Biggs said the City of Burnaby estimated only 60 jobs will result, and therefore opposes the pipeline expansion.

Metro Vancouver, the previous week, also voted to seek intervenor status on the project, while Langley township council unanimously did the same on Monday.

Biggs said Kinder Morgan predicts 50 long-term jobs will result from the pipeline, in addition to creating more work in the oil sands in Fort McMurray, Alta.

“The pipeline itself will create very few long-term jobs.” Instead, the jobs will be created at the refineries when the bitumen is processed in California, where the ships will be bound.

“We’re exporting raw bitumen and we’re exporting the jobs along with it.”

Former NDP candidate Elizabeth Rosenau wanted to know who would pay for a cleanup if there was a pipeline spill.

Biggs said Kinder Morgan would be responsible for the clean up. But all the oil spill technology is focused on surface-based oil removal, while diluted bitumen – a gooey substance – will sink to bottom of a river or ocean.

However Kinder Morgan said after doing a 10-day test that diluted bitumen behaves like any other crude oil and floats and could be skimmed up from the surface.

Abbotsford resident Lynn Perrin said it cost $5 million to clean up a spill in Abbotsford.

A total of 210,000 litres of crude oil was released following an oil spill in that city in 2005, with some of the oil entering Kilgard Creek.

Another leak happened at the Kinder Morgan oil tank storage facility in Abbotsford Jan. 12, 2012, when 90,000 litres spilled.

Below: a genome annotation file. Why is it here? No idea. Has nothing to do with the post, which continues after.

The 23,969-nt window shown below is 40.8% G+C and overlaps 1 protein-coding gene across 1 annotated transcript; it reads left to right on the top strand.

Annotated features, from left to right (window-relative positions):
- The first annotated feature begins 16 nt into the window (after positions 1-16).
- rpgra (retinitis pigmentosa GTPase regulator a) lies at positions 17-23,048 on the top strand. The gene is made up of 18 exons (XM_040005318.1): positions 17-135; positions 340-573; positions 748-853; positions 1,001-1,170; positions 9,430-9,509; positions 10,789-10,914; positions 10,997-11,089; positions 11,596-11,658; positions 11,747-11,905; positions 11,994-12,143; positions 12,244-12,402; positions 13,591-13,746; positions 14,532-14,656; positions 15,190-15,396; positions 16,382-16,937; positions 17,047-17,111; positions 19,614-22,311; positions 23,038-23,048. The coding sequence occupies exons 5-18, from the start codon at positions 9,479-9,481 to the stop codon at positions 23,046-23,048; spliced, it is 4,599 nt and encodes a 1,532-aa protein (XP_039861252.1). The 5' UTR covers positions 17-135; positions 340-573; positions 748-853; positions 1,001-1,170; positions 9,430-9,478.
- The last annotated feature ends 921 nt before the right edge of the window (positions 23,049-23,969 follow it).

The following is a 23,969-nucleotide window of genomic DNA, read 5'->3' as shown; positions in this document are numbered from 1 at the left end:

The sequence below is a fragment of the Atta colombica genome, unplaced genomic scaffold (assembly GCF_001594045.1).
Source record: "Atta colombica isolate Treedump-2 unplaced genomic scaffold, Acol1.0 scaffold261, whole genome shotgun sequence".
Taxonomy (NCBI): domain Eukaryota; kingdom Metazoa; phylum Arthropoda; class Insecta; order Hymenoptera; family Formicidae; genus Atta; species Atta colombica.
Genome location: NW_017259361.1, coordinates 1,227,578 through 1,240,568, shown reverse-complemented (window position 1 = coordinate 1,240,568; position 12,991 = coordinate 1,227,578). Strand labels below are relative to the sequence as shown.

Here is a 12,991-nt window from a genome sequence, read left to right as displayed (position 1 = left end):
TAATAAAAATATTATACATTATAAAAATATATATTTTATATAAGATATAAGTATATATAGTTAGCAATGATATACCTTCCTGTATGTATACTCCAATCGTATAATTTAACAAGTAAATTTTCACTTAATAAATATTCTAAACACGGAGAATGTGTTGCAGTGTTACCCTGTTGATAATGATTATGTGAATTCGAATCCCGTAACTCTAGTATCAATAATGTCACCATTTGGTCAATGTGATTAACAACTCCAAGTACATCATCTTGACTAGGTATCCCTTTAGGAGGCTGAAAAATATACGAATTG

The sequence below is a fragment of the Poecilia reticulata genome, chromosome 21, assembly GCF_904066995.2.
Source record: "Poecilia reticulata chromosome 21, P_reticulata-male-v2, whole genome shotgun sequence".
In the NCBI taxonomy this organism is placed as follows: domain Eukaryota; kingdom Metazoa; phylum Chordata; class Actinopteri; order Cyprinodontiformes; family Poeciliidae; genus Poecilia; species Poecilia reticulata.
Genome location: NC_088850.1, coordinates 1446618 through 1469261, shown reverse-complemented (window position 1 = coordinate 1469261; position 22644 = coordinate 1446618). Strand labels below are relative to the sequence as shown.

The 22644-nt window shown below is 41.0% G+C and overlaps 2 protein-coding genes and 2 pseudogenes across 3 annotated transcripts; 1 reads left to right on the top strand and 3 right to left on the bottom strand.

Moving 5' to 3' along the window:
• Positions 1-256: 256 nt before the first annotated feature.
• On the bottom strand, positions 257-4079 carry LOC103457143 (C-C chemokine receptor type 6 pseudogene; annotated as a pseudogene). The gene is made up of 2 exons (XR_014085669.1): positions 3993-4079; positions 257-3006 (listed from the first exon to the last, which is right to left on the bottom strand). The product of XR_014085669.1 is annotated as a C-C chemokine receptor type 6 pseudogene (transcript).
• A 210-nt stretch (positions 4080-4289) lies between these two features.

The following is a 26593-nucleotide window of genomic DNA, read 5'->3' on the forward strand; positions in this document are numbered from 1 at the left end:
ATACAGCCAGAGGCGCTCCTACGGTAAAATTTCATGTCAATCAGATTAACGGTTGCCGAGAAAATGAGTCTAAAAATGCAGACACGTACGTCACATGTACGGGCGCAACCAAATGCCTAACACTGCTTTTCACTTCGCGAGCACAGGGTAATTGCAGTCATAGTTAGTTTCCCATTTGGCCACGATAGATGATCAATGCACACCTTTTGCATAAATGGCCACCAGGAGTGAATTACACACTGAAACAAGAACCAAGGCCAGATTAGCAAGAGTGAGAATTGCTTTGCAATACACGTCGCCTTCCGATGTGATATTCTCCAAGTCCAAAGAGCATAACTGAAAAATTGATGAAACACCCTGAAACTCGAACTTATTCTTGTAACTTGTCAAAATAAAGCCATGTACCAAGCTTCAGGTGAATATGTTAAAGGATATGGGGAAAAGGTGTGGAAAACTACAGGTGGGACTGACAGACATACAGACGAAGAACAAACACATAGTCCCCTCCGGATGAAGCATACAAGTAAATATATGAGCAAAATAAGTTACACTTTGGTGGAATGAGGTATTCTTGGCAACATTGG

Kinder Morgen said at the time that he spill was completely contained in a system designed to hold 110 per cent of the capacity of the affected tank.

However, an NEB investigation of that incident found that proper procedures weren’t followed that day by Trans Mountain Pipeline ULC, which is owned by Kinder Morgan, resulting in a four-hour delay from the time the alarm first sounded to when the spill was discovered.

The NEB determined that an operator – based at a control centre in Edmonton – did not deal properly with three alarms that came from one of the Abbotsford tanks.

The pipeline also ruptured in Burnaby in 2007 after it was damaged by construction crews.

Biggs added if the project is approved and larger ships are required, dredging the seabed in the Second Narrows Bridge area could be required.

“I’m speechless, all this talk,” said Maple Ridge resident Beryl Eales. “What about civil disobedience?”

“We’re getting closer and closer to a time in this province when that serious question will have to be answered,” Biggs replied.

The B.C. pipeline crosses the Fraser River west of Pitt Meadows.

Maple Ridge MP Randy Kamp said the NEB is an independent agency and encouraged people to apply to comment.

“Our government is confident that the review process of the Trans Mountain Pipeline Expansion project will be objective, thorough and fair. “

But “it’s important that it be carefully reviewed to understand the environmental impacts,” Kamp said.